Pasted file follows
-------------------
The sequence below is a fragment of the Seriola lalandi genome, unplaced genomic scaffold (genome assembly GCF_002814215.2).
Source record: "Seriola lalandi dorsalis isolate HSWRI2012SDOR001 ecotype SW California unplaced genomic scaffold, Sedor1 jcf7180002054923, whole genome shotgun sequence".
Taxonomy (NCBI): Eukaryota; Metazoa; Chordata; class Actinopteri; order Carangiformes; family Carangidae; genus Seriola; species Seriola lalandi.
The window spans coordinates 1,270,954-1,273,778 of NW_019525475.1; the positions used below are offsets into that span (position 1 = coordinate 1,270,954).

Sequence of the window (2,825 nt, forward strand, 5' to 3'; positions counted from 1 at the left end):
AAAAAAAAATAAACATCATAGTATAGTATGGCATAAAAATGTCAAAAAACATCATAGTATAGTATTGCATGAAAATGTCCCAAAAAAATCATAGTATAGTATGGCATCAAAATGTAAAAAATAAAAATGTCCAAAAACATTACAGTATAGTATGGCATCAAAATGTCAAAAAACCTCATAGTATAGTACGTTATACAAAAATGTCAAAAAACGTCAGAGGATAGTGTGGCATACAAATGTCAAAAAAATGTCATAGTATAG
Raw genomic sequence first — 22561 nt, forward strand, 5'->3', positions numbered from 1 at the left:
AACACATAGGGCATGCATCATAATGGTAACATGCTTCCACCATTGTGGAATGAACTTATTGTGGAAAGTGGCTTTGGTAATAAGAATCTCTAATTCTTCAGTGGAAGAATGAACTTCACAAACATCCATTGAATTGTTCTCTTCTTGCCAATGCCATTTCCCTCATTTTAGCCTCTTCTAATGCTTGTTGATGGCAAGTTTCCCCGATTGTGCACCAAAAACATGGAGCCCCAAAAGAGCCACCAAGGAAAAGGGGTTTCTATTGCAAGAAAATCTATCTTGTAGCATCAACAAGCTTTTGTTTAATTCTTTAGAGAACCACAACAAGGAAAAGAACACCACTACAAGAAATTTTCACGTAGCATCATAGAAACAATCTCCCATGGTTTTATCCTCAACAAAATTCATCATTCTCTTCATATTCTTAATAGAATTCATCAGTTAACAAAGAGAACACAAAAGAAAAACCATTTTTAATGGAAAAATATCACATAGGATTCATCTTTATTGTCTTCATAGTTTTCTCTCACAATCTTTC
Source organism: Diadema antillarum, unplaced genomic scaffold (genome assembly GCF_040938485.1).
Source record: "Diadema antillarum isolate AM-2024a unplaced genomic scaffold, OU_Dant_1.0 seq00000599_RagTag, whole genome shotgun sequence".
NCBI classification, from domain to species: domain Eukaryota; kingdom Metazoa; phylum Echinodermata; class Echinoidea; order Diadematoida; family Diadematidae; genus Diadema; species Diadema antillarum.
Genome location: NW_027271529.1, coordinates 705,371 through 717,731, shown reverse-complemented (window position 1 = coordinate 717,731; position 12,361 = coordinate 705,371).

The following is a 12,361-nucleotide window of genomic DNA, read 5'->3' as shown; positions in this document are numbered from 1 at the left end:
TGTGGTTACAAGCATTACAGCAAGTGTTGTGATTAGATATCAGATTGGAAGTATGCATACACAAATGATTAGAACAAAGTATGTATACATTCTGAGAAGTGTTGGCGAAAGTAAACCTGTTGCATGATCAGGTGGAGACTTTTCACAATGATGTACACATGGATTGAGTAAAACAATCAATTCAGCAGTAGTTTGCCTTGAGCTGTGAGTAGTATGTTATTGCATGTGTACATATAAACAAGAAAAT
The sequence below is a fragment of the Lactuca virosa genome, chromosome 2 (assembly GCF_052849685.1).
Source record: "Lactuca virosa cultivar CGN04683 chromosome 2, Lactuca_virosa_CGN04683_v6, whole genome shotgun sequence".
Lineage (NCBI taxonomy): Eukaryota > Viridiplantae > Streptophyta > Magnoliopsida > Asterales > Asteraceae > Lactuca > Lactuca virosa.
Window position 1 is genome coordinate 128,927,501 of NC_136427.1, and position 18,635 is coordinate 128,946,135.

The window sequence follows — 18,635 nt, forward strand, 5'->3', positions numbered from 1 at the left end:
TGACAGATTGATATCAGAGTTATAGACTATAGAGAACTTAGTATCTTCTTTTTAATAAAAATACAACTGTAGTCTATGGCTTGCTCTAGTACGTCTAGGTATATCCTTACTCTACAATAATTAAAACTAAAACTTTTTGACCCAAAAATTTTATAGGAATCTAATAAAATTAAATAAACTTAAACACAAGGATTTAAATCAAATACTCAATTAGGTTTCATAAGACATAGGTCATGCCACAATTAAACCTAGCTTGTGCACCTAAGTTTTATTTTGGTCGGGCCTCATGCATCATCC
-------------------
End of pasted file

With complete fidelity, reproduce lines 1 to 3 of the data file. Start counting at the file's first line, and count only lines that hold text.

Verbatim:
The sequence below is a fragment of the Seriola lalandi genome, unplaced genomic scaffold (genome assembly GCF_002814215.2).
Source record: "Seriola lalandi dorsalis isolate HSWRI2012SDOR001 ecotype SW California unplaced genomic scaffold, Sedor1 jcf7180002054923, whole genome shotgun sequence".
Taxonomy (NCBI): Eukaryota; Metazoa; Chordata; class Actinopteri; order Carangiformes; family Carangidae; genus Seriola; species Seriola lalandi.